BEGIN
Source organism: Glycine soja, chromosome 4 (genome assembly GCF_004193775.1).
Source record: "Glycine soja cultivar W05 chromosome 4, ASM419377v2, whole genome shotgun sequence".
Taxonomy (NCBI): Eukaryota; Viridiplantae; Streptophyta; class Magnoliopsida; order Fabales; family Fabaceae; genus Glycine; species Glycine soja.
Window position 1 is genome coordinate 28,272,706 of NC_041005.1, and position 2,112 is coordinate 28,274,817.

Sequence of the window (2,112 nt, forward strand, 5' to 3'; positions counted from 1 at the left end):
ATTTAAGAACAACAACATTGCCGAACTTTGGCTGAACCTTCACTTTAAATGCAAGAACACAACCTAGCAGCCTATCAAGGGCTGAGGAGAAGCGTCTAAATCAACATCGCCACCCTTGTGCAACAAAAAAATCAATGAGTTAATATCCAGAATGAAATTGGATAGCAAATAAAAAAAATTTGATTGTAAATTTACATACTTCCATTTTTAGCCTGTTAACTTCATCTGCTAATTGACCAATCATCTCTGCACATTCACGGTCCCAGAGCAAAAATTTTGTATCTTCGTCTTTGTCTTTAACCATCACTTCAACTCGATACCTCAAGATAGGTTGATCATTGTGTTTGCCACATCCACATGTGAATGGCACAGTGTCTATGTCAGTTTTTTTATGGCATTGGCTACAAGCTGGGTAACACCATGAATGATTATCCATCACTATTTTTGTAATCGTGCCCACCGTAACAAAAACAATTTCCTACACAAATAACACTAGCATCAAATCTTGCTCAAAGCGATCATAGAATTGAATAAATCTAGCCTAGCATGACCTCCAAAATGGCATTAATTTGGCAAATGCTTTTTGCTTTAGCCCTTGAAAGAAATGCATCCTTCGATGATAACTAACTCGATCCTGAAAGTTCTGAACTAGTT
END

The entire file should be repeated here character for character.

Source organism: Glycine soja, chromosome 4 (genome assembly GCF_004193775.1).
Source record: "Glycine soja cultivar W05 chromosome 4, ASM419377v2, whole genome shotgun sequence".
Taxonomy (NCBI): Eukaryota; Viridiplantae; Streptophyta; class Magnoliopsida; order Fabales; family Fabaceae; genus Glycine; species Glycine soja.
Window position 1 is genome coordinate 28,272,706 of NC_041005.1, and position 2,112 is coordinate 28,274,817.

Sequence of the window (2,112 nt, forward strand, 5' to 3'; positions counted from 1 at the left end):
ATTTAAGAACAACAACATTGCCGAACTTTGGCTGAACCTTCACTTTAAATGCAAGAACACAACCTAGCAGCCTATCAAGGGCTGAGGAGAAGCGTCTAAATCAACATCGCCACCCTTGTGCAACAAAAAAATCAATGAGTTAATATCCAGAATGAAATTGGATAGCAAATAAAAAAAATTTGATTGTAAATTTACATACTTCCATTTTTAGCCTGTTAACTTCATCTGCTAATTGACCAATCATCTCTGCACATTCACGGTCCCAGAGCAAAAATTTTGTATCTTCGTCTTTGTCTTTAACCATCACTTCAACTCGATACCTCAAGATAGGTTGATCATTGTGTTTGCCACATCCACATGTGAATGGCACAGTGTCTATGTCAGTTTTTTTATGGCATTGGCTACAAGCTGGGTAACACCATGAATGATTATCCATCACTATTTTTGTAATCGTGCCCACCGTAACAAAAACAATTTCCTACACAAATAACACTAGCATCAAATCTTGCTCAAAGCGATCATAGAATTGAATAAATCTAGCCTAGCATGACCTCCAAAATGGCATTAATTTGGCAAATGCTTTTTGCTTTAGCCCTTGAAAGAAATGCATCCTTCGATGATAACTAACTCGATCCTGAAAGTTCTGAACTAGTT